The loneliness of a long distant future: dilemmas of contemporary architecture

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Tulika Books, Jan 1, 2002 - Architecture - 252 pages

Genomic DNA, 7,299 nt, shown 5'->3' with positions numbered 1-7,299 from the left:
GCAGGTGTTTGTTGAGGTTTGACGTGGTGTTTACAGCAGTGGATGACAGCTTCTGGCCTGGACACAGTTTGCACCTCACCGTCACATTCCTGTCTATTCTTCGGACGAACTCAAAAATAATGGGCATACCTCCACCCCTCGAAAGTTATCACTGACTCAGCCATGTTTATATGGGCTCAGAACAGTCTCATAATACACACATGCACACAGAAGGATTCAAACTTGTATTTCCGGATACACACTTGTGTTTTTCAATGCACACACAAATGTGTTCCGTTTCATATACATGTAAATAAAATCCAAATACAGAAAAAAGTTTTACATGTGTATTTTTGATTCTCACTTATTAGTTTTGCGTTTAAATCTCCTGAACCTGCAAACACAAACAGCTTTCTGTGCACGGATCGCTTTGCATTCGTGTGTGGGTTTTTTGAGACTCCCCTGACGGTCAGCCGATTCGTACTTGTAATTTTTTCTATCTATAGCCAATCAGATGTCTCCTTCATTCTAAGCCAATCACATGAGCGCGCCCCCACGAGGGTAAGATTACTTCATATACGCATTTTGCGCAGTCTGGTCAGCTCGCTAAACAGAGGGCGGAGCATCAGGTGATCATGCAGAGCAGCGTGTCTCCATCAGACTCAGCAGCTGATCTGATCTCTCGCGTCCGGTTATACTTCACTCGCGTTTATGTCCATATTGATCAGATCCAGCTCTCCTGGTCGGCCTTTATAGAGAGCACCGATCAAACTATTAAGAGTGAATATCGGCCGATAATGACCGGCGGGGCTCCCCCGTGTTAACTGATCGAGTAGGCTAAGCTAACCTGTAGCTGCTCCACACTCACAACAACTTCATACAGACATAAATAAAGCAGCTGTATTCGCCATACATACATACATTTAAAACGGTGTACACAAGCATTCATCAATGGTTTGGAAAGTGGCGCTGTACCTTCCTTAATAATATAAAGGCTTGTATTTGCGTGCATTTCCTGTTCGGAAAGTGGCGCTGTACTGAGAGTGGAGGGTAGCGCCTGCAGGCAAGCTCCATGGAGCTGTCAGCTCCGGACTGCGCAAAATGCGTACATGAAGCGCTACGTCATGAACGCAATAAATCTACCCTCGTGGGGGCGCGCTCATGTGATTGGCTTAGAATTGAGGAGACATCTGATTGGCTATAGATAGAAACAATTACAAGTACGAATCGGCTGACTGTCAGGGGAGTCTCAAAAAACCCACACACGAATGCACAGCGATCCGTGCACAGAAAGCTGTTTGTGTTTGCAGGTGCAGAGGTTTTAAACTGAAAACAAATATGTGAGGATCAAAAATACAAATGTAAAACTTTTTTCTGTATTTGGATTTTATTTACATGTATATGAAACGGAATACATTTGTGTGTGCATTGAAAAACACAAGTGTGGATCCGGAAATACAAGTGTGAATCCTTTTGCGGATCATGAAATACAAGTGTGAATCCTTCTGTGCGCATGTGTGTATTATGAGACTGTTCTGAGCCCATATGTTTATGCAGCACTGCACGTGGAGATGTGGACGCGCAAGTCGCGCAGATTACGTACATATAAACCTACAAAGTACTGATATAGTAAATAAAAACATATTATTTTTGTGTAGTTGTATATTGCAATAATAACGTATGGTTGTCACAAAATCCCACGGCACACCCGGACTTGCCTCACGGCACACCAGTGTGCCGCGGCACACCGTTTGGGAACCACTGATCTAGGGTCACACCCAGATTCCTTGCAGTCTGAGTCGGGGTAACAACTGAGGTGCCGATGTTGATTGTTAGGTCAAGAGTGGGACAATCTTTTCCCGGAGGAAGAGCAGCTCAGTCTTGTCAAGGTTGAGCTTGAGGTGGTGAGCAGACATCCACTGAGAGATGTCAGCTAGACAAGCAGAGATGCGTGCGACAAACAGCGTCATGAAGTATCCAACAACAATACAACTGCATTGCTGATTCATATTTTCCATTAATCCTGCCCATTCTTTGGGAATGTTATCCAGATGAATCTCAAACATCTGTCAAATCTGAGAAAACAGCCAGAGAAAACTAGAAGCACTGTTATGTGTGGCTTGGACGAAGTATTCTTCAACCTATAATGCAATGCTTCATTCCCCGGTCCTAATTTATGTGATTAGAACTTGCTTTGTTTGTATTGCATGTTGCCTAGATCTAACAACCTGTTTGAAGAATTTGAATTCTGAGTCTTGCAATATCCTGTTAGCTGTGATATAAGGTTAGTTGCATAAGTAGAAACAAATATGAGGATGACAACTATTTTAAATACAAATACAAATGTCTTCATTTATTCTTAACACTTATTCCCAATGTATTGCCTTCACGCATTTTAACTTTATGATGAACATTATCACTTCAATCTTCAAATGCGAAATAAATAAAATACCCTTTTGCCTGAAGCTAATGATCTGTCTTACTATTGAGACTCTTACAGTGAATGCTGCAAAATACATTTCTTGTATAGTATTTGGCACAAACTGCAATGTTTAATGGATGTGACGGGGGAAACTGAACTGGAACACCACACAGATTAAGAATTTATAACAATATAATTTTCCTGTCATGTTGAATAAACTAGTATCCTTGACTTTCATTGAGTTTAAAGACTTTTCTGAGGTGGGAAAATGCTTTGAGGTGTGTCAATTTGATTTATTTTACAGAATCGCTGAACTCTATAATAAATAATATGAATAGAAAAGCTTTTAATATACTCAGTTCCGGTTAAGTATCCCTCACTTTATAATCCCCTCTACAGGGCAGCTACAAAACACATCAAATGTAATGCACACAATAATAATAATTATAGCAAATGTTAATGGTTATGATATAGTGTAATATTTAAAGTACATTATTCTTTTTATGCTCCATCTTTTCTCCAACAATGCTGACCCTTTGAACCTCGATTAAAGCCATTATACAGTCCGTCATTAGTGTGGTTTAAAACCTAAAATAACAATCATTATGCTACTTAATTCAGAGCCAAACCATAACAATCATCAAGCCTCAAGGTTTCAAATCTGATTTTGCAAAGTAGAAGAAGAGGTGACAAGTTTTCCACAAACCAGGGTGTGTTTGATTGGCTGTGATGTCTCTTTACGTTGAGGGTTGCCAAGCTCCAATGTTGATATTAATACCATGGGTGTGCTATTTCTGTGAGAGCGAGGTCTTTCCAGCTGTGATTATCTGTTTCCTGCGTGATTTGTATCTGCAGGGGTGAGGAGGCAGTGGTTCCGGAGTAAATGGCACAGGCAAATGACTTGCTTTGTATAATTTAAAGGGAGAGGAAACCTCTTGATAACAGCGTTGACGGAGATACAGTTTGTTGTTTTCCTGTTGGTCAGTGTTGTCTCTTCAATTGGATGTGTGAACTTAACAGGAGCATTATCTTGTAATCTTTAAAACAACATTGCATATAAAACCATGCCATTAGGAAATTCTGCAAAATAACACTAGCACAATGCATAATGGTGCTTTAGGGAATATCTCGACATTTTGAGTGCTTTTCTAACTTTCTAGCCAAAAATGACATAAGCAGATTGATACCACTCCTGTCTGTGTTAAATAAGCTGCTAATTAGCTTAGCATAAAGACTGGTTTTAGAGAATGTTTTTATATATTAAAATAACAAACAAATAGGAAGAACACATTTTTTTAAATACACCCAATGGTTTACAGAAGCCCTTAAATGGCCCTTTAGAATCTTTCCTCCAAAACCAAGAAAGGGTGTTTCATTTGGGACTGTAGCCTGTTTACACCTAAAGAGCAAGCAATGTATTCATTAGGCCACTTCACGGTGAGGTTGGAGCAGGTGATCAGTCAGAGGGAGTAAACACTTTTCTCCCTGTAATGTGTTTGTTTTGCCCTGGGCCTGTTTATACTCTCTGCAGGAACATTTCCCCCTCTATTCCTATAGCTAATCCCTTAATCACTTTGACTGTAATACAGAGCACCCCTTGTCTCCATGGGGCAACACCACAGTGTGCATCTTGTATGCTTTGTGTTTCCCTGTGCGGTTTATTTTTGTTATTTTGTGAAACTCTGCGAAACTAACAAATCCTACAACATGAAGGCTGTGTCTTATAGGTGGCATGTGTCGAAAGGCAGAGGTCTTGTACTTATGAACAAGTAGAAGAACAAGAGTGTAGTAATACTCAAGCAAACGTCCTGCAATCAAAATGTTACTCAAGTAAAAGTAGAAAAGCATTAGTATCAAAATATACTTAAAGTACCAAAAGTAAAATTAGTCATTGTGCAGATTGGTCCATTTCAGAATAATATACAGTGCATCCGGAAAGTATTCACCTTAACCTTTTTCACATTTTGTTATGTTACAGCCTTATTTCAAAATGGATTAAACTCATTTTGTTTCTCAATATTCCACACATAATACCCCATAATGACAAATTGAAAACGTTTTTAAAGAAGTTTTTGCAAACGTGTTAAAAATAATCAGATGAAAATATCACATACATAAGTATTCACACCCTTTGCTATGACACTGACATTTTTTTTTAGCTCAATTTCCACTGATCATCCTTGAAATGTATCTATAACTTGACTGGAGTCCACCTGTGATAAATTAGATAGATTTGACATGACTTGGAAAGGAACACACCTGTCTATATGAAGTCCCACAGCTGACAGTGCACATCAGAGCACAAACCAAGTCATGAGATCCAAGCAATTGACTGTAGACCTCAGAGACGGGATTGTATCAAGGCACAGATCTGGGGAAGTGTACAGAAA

This book is about the passing of global events and conflicts in some geographical spaces through the window of contemporary architecture. It is about the obliteration of existing contexts (in Kosovo, Jerusalem, Samarkand, Tibet) and the formation of new architectural identities in the twenty-first century. The author takes the reader into regions that are witnessing catastrophic changes. He recalls the initial concerns of modern architecture, of bringing about social transformation through design. Having witnessed the growing disorder in these regions, he argues for the need to engage architecture as a solution. He argues for new architectural ideals while accepting the need for ethic-free haute couture designer buildings. This is required for the newly emergent polarities that are becoming apparent: issues like order and disorder, state and non-state government, globalization and regional resistances to it. He concludes with two ambitious solutions, as metaphors of architecture in regions where dirty military solutions have been imposed on communities. Romi Khosla is an architect whose design studio is in Delhi. He graduated in economics from Cambridge University, worked with Price Waterhouse in London, and then graduated from the Architectural Association in London. During the last six years, he has spent considerable time in the Balkans, Palestine, Israel, Tibet, Central Asia and China as a Principal International Consultant to the UNDP, UNESCO and UNOPS. His writings have been extensively published in India and abroad.Throughout the book Khosla comes across as an Asian, a humanist, and an architect with a bold vision for a new world order, as well as a deep understanding of the historic roots. The Hindu

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